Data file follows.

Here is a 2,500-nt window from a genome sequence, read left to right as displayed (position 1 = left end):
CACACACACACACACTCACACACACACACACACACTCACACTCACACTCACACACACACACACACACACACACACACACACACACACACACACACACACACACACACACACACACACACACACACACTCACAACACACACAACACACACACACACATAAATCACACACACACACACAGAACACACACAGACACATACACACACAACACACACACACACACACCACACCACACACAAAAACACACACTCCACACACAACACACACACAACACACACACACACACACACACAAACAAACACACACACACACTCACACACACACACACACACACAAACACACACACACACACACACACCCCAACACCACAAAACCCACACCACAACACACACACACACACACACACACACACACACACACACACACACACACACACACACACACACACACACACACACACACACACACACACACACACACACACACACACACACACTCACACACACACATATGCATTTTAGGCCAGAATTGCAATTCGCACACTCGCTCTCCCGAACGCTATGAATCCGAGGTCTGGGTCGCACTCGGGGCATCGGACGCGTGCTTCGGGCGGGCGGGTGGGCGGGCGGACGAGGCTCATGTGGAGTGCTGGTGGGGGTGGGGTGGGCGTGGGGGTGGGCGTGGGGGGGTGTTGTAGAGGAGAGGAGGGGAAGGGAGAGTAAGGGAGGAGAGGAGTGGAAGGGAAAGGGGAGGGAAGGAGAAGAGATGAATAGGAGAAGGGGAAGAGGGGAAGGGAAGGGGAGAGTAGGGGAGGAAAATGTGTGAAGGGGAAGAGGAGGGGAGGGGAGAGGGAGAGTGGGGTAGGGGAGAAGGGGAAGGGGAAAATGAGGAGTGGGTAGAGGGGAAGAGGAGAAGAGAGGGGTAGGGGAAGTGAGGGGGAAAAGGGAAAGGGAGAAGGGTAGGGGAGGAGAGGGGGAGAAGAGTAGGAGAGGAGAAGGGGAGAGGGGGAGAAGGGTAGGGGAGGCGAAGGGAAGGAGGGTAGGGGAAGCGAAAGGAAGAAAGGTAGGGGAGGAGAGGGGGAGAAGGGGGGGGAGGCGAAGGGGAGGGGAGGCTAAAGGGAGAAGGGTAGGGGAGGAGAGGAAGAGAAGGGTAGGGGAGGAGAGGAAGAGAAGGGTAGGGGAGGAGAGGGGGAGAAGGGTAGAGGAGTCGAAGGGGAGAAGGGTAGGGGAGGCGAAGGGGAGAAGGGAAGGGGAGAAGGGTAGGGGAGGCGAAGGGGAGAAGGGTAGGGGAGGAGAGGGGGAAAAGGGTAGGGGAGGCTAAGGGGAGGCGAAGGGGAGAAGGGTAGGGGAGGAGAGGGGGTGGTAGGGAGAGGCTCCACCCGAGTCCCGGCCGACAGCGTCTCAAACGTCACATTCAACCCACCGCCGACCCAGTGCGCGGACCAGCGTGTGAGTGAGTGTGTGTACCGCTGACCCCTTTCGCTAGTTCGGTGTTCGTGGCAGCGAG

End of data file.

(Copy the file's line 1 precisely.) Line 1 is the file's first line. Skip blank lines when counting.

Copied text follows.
Here is a 2,500-nt window from a genome sequence, read left to right as displayed (position 1 = left end):